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A bit of fatherly advice . . .

Staff writer

Fathers Day is Sunday (have you bought a card and tie yet?), so we thought we’d talk to some fathers about what advice they’d give a new dad.

“Good luck!” Caleb Abbott quickly said while eating lunch at Marion Senior Center.

Any other advice?

“Run!” he said.

Then Abbott, a father of two — a 55-year-old son and 51-year-old daughter — got serious.

“There should always be communication,” he said.

Sitting at the same table, Dale Lind said he would tell new dads to “relish the moments — the good ones.”

He has 60-, 56-, and 50-year-old daughters and a 58-year-old son. He also has 11 grandchildren and seven great-grandchildren. He and Abbott jokingly compared numbers. Abbott has one great-grandchild.

Both men said being a grandfather and great-grandfather was easier than being a dad.

Lind’s son lives in Marion. Two of his daughters live in Washington state, and one lives in Calgary.

“My son was just like a shadow” as he was growing up, Lind said. “And the girls are as musical as I am. We had an organ and piano at home. We had a lot of fun that way.”

They still do when they’re together, he said.

Marion police officer Duane McCarty’s first piece of advice was “spend as much time with your children as you can.”

“Don’t miss their events, whether it’s sports or school,” he said. “Put your children before your job. And if you can’t, choose a different career.”

McCarty has 39- and 35-year-old daughters. He has eight grandchildren, three of whom are biological grandkids.

Dads should “be there when they need a shoulder to cry on,” he said.

“Discipline when needed, but make sure they always know they’re loved,” McCarty said.

Donald Raymer, principal at Marion High School, quickly answered: “Embrace the journey. Time flies. Be present and be a good role model.”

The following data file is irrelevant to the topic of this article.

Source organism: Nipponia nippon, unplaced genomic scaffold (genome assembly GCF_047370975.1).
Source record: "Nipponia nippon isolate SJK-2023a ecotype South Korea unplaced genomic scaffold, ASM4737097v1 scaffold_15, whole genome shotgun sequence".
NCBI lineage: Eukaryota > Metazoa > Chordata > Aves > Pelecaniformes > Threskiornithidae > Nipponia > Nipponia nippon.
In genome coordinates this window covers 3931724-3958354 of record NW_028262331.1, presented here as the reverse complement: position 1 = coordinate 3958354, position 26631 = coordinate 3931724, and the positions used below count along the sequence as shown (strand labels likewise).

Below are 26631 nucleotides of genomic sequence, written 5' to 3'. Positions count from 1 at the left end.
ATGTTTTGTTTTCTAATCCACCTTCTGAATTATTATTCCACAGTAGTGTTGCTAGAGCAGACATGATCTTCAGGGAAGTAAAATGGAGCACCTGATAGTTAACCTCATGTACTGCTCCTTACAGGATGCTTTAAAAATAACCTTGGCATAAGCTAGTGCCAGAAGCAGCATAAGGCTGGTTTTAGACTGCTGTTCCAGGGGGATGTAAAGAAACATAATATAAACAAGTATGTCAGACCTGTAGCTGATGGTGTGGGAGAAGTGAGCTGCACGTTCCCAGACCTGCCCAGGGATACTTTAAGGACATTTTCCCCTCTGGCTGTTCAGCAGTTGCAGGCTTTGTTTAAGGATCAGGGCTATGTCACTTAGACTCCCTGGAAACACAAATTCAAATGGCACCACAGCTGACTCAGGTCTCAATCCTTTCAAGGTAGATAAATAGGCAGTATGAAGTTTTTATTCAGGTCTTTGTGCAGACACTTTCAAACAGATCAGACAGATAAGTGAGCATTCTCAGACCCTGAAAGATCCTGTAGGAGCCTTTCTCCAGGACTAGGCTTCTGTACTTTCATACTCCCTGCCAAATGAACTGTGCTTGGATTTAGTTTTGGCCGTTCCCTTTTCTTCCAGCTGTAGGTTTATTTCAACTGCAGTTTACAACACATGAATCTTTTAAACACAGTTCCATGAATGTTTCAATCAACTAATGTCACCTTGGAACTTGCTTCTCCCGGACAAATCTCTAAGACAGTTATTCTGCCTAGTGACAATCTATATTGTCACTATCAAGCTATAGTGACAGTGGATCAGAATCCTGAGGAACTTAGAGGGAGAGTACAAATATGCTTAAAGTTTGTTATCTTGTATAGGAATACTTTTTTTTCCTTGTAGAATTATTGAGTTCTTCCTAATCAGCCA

He has 14- and 12-year-old sons and a 9-year-old daughter.

“Eat dinner with your kids,” he added.

“Be there for them — always,” said Marion businessman Brent Miles, who has five children from age 24 to 36 between he and his wife. “They’ll grow up and be gone all too quickly. Enjoy every moment and love them unconditionally.”

Marion businessman Roger Hannaford has 52- and 42-year-old sons and a 36-year-old daughter. He has eight grandchildren.

“Be engaged, supportive, and loving,” Hannaford said. “Be your child’s positive role model. Enjoy the time together because they grow up way too fast.”

Patience is key, Hillsboro city administrator Matt Stiles said. He described himself as the “proud father of a 6-year-old boy and 10-year-old girl.”

“Kids aren’t little adults,” he said. “They need a lot of love, help and instruction to learn and navigate things. That requires a lot of patience as a parent.”

Peabody city council member and Vintage Bank Kansas loan officer Richard Baker has twin 20-year-old sons and a 16-year-old son.

“Be involved in everything they do from changing diapers to feeding them to all the sports, everything because the time is fleeting,” Baker said. “Enjoy all that. Enjoy teaching them.”

Hillsboro teacher and coach Demetrius Cox had perhaps the most compelling advice. He has two daughters — an 18-year-old and a 13-year-old.

“I know it might sound cliché, but I’m going to say that from my standpoint of losing both of my sons, enjoy every moment and take nothing for granted,” Cox said. “I still have my daughters.”

Last modified June 15, 2023

 

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